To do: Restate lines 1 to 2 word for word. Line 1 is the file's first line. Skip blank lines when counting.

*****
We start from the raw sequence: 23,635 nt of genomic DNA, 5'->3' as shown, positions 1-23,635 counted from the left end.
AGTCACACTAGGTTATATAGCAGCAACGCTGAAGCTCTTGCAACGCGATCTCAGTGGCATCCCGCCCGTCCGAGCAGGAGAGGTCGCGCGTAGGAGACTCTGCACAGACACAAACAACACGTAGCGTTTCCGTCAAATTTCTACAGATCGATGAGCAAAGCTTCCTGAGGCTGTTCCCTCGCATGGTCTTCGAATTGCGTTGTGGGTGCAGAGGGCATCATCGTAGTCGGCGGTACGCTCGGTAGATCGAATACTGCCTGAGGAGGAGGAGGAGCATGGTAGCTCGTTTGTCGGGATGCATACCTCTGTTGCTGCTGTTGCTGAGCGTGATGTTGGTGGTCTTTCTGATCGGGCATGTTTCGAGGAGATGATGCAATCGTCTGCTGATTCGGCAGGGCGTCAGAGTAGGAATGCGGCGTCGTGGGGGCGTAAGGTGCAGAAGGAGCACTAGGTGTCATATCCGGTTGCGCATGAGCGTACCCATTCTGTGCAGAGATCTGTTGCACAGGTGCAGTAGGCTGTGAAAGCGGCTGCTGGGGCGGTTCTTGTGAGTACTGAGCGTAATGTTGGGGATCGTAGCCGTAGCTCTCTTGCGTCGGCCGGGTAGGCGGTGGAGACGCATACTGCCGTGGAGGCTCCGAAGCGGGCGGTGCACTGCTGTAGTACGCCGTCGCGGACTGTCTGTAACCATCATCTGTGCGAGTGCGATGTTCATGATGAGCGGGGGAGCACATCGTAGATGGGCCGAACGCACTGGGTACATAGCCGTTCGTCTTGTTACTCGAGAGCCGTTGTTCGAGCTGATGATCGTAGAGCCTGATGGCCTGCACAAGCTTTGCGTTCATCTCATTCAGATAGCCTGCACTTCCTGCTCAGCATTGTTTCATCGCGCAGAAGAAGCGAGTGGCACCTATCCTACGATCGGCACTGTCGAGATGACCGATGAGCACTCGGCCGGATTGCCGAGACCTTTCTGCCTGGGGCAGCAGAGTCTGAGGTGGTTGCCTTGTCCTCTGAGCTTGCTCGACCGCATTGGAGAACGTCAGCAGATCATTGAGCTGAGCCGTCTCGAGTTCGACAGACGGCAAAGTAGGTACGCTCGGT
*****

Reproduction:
We start from the raw sequence: 23,635 nt of genomic DNA, 5'->3' as shown, positions 1-23,635 counted from the left end.
AGTCACACTAGGTTATATAGCAGCAACGCTGAAGCTCTTGCAACGCGATCTCAGTGGCATCCCGCCCGTCCGAGCAGGAGAGGTCGCGCGTAGGAGACTCTGCACAGACACAAACAACACGTAGCGTTTCCGTCAAATTTCTACAGATCGATGAGCAAAGCTTCCTGAGGCTGTTCCCTCGCATGGTCTTCGAATTGCGTTGTGGGTGCAGAGGGCATCATCGTAGTCGGCGGTACGCTCGGTAGATCGAATACTGCCTGAGGAGGAGGAGGAGCATGGTAGCTCGTTTGTCGGGATGCATACCTCTGTTGCTGCTGTTGCTGAGCGTGATGTTGGTGGTCTTTCTGATCGGGCATGTTTCGAGGAGATGATGCAATCGTCTGCTGATTCGGCAGGGCGTCAGAGTAGGAATGCGGCGTCGTGGGGGCGTAAGGTGCAGAAGGAGCACTAGGTGTCATATCCGGTTGCGCATGAGCGTACCCATTCTGTGCAGAGATCTGTTGCACAGGTGCAGTAGGCTGTGAAAGCGGCTGCTGGGGCGGTTCTTGTGAGTACTGAGCGTAATGTTGGGGATCGTAGCCGTAGCTCTCTTGCGTCGGCCGGGTAGGCGGTGGAGACGCATACTGCCGTGGAGGCTCCGAAGCGGGCGGTGCACTGCTGTAGTACGCCGTCGCGGACTGTCTGTAACCATCATCTGTGCGAGTGCGATGTTCATGATGAGCGGGGGAGCACATCGTAGATGGGCCGAACGCACTGGGTACATAGCCGTTCGTCTTGTTACTCGAGAGCCGTTGTTCGAGCTGATGATCGTAGAGCCTGATGGCCTGCACAAGCTTTGCGTTCATCTCATTCAGATAGCCTGCACTTCCTGCTCAGCATTGTTTCATCGCGCAGAAGAAGCGAGTGGCACCTATCCTACGATCGGCACTGTCGAGATGACCGATGAGCACTCGGCCGGATTGCCGAGACCTTTCTGCCTGGGGCAGCAGAGTCTGAGGTGGTTGCCTTGTCCTCTGAGCTTGCTCGACCGCATTGGAGAACGTCAGCAGATCATTGAGCTGAGCCGTCTCGAGTTCGACAGACGGCAAAGTAGGTACGCTCGGT